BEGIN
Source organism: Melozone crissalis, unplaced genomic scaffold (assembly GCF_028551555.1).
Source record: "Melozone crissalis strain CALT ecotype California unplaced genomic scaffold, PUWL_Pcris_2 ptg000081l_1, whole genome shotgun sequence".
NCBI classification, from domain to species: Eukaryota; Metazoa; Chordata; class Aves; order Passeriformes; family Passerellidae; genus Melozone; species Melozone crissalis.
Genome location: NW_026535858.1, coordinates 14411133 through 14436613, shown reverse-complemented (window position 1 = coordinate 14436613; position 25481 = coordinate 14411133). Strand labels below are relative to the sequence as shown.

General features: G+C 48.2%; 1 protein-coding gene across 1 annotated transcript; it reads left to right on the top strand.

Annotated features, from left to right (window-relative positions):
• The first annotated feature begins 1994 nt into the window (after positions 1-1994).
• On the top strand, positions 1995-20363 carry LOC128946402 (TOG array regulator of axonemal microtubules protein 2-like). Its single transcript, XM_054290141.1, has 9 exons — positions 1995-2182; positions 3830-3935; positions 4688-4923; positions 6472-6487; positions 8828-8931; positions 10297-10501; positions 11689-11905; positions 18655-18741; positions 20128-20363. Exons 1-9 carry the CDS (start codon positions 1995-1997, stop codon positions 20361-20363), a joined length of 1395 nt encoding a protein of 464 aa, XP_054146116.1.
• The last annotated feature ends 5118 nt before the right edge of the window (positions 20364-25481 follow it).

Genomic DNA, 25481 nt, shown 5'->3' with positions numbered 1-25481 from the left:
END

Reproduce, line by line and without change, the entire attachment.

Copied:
Source organism: Melozone crissalis, unplaced genomic scaffold (assembly GCF_028551555.1).
Source record: "Melozone crissalis strain CALT ecotype California unplaced genomic scaffold, PUWL_Pcris_2 ptg000081l_1, whole genome shotgun sequence".
NCBI classification, from domain to species: Eukaryota; Metazoa; Chordata; class Aves; order Passeriformes; family Passerellidae; genus Melozone; species Melozone crissalis.
Genome location: NW_026535858.1, coordinates 14411133 through 14436613, shown reverse-complemented (window position 1 = coordinate 14436613; position 25481 = coordinate 14411133). Strand labels below are relative to the sequence as shown.

General features: G+C 48.2%; 1 protein-coding gene across 1 annotated transcript; it reads left to right on the top strand.

Annotated features, from left to right (window-relative positions):
• The first annotated feature begins 1994 nt into the window (after positions 1-1994).
• On the top strand, positions 1995-20363 carry LOC128946402 (TOG array regulator of axonemal microtubules protein 2-like). Its single transcript, XM_054290141.1, has 9 exons — positions 1995-2182; positions 3830-3935; positions 4688-4923; positions 6472-6487; positions 8828-8931; positions 10297-10501; positions 11689-11905; positions 18655-18741; positions 20128-20363. Exons 1-9 carry the CDS (start codon positions 1995-1997, stop codon positions 20361-20363), a joined length of 1395 nt encoding a protein of 464 aa, XP_054146116.1.
• The last annotated feature ends 5118 nt before the right edge of the window (positions 20364-25481 follow it).

Genomic DNA, 25481 nt, shown 5'->3' with positions numbered 1-25481 from the left: